Quite simply, dry wines have the greatest alcohol content; their juice ferments until almost all of the grape’s sugar is utilized.  Thus, dry wines contain little residual sugar and are not “sweet.”  What common wines are considered dry?  Here’s a little list for the eager wine student:

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  • Cabernet Sauvignon
  • Cabernet Franc
  • Pinot Noir (the wine that “goes well with everything”)
  • Merlot
  • Sangiovese
  • Shiraz
  • Tempranillo
  • Red Zinfandel (it’s the White Zinfandel that’s the sweet stuff!)

Keep in mind that some of these wines may taste “fruity,” but do not confuse a wine’s fruitiness with its “sweetness.”  Fruit flavors often naturally balance a wine’s absence of sugar.  Also, don’t confuse a wine’s tannins with how dry it is.  Tannins can give sweet wines a “drier mouth feel,” but their abundance does not make a wine dry.  Remember: it’s all about the sugar!  Curious about how these wines taste?  Why not buy a bottle of each and host a few mini tastings, yourself?  You can easily save any leftover wine with the WineKeeper 4-Bottle Showcase preservation system. Cheers!

Red Wines For All Foods

April 5th, 2012 No comments
Chicken, traditionally served with white wine, can also be enjoyed with red wine.

Traditionally served with white wine, chicken can also be enjoyed with red! (Photo by Steven Walling)

If you’ve read our recent post, If You’re Going to Drink, Choose Red!, you may be wondering how to effectively increase your red wine consumption by substituting it for white.  The good news is that there’s a red wine alternative to just about every “traditional” white-wine dish!

Though it may take you (and some of your guests) a little time to get out of the mindset that certain foods must always be enjoyed with either whites or reds, specifically, the rewards are more red wine consumption at your table and (quite often) more interesting pairings!

Let’s start with fish!  When it comes to the creatures of the sea, white wine has been given dominion.  However, there are excellent reds that will not overpower your fine, flaky fillets.  Try a baked or grilled fish dish with a bottle of Cabernet Franc or a nice Cote du Rhone.  These red wines, because of their low acidity, blend quite well with almost all of your typical fish dishes.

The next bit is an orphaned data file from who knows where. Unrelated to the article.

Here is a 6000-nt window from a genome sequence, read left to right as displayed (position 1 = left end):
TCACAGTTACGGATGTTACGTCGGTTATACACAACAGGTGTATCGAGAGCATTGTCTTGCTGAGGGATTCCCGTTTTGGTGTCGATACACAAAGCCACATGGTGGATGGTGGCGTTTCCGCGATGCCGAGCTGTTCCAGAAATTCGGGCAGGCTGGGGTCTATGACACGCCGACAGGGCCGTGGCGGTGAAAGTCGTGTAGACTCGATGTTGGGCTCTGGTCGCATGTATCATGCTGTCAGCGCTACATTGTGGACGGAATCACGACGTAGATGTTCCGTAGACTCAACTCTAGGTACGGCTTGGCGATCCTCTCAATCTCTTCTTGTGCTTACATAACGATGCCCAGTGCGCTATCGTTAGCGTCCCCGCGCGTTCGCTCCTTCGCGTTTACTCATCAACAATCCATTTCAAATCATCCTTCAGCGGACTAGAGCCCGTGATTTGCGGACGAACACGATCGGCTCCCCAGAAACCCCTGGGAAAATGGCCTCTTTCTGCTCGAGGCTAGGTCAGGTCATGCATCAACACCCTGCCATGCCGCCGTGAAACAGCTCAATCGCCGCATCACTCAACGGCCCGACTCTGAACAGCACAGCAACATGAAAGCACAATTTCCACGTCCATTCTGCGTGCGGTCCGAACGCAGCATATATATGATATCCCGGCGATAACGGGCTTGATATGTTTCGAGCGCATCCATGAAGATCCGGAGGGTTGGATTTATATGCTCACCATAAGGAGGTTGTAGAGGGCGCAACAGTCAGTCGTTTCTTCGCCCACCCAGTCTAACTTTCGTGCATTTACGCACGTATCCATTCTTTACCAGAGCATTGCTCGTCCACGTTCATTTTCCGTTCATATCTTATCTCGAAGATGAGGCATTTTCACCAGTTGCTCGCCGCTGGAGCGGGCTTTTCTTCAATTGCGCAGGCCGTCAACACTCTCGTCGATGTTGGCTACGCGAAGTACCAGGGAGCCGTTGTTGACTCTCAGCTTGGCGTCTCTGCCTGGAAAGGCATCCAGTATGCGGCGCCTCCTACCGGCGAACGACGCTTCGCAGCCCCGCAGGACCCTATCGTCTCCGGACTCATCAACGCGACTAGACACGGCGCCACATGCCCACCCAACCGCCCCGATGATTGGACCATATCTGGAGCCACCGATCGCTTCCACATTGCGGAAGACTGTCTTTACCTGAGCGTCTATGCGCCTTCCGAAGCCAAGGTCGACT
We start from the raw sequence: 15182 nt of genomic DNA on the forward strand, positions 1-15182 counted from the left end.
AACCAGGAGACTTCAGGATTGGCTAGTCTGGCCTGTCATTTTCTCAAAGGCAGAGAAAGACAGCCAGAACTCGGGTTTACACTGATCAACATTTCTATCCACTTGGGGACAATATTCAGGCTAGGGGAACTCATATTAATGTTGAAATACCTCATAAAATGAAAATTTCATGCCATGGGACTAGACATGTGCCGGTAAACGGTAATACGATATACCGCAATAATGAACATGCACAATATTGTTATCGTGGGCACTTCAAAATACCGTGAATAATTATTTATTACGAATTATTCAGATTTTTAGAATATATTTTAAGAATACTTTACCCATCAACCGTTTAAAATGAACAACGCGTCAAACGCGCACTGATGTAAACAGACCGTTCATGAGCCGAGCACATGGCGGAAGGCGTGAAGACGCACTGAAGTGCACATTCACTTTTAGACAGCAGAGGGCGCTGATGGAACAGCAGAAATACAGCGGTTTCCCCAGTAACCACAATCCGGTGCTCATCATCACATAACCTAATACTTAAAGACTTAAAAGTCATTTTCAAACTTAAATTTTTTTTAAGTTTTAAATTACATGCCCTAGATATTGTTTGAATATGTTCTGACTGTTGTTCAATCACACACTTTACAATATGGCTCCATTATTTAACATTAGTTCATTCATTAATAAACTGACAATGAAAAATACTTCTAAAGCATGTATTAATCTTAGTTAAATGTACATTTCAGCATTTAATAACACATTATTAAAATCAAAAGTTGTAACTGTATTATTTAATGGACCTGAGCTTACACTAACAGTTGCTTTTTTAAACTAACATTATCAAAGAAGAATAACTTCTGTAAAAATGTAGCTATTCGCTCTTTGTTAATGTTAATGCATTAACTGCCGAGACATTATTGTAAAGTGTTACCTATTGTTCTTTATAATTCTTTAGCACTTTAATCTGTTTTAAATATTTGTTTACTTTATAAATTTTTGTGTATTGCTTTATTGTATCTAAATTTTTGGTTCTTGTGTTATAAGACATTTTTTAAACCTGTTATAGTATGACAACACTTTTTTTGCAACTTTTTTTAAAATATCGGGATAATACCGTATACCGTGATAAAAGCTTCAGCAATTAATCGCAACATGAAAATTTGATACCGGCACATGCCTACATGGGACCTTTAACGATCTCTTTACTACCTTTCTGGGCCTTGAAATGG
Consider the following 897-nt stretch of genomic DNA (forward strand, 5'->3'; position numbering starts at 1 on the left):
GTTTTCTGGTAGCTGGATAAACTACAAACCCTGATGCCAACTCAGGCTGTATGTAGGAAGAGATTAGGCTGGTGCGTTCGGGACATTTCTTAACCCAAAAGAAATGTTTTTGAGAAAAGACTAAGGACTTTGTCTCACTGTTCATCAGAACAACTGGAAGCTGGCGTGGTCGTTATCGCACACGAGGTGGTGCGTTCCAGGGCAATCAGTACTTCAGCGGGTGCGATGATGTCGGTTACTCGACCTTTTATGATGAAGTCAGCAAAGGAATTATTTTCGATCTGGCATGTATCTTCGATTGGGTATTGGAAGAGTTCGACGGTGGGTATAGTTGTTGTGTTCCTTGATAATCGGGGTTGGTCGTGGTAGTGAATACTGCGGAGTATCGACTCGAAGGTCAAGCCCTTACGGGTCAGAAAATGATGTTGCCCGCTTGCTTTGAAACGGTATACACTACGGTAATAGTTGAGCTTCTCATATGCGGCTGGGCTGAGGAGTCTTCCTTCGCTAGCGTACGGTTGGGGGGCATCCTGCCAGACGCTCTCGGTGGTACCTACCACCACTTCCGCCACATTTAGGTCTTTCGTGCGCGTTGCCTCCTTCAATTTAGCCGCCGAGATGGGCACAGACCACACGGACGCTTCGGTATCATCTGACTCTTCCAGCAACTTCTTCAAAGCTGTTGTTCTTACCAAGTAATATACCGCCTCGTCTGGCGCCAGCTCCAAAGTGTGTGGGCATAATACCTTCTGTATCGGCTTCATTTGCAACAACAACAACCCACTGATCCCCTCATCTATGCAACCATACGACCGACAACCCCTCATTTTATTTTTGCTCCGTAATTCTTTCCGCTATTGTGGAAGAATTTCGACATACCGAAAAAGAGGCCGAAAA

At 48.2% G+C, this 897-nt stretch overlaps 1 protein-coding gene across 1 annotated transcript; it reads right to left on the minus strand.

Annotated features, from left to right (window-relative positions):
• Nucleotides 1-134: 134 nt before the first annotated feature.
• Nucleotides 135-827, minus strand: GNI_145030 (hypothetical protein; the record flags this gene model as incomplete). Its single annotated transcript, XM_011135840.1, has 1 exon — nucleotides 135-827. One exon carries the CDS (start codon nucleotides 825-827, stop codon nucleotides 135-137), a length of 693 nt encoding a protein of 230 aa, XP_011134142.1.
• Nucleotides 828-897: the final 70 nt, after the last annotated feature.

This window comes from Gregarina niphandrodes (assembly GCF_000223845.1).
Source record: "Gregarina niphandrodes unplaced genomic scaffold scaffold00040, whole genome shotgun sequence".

Next comes pasta!  If you’re eating pasta with tomato sauce, experiment with almost any red!  Reds, in general, are fantastic with tomato sauces (especially those with meatballs!)  If your pasta is covered with a tantalizing cheese sauce, consider pairing your plate with a light Burgundy or Merlot.  These two wines are excellent compliments to cheese sauces of all kinds, even ones that incorporate a bit of spice!

Lastly, we come to chicken!  Like the numerous reds that go well with tomato sauce, I urge you to experiment!  For a few starters, consider pairing your bird with a bottle of Pinot Noir, Chianti, Barolo, or (a personal favorite) Beaujolais.  Beaujolais works especially well with recipes involving cornish game hens sprinkled with rosemary, as well as barbecued chicken.  Have fun, be adventurous, and keep track of the reds you find work best with your favorite “white wine” foods.  Enjoy!

Easter Wine Pairings

April 3rd, 2012 No comments

Easter is a time to celebrate with family and friends.  When meals are involved, the focus is often on a roasted ham or a nice leg of lamb.  But what wines go best with these dishes?  After all, hams are often prepared with a variety of glazes, aren’t they?  Read on!An Easter ham perfect with a glass of wine.

No matter how sweet your ham’s glaze may be, ham is an inherently salty meat.  Keeping this in mind, the best wines for any ham are Rieslings or  Gewürztraminers.  Both sweet wines complement the salty flavor of ham without impacting the taste of the glaze, or the taste of the wines themselves.  If you’d prefer a more buttery mouth feel to accompany your glazed ham, a slightly oaked Chardonnay is also a possibility.  For drinkers who prefer red wine, Red Zinfandel is a spot-on alternative; the bold presence of its fruit flavors will complement any sweet ham.

If you’re serving leg of lamb, consider a traditional pairing like Burgundy, Cabernet Sauvignon, Malbec, or Merlot.  You’ll want a wine that is fruity and acidic so that it complements your lamb (a meat with big flavor!), but does not subdue its flavor.  If some guests want white wine, while others desire red, consider having two or more bottles of wine open simultaneously.  Save any left over wine with the convenient WineKeeper 3-Bottle Executive for more relaxed enjoyment later in the evening.  Cheers, and Happy Easter!

Wine and Chocolate: What Really Works?

February 9th, 2012 No comments

So, you want to get your sweetheart a special wine to accompany the heart-shaped box of chocolates you’re giving him or her this Valentine’s Day?  What wine do you select?  Unlike “standard” wine and food pairings, pairing wine with chocolate can be a bit more tricky.  However, if you pair them well, the result is truly divine!  No matter if you’re pairing your wine with white, milk, or dark chocolate, here are some tips to help steer you in the right direction…

Chocolates for Valentine's Day: Pick the Perfect Wine

Photo by John Hritz (courtesy of Wikipedia)

Try to pair lighter, less complex wines with lighter, simple-tasting chocolates.  The reverse also goes; try to pair rich, robust wines with darker, richer chocolates, including dark chocolate covered cherries.  Since dark chocolate displays more tannins, combining dark chocolate with a wine packed with tannins has sort of a “cancelation effect” on the wine’s tannins, bringing out more of the wine’s inherent fruity flavor (which is just what you want!)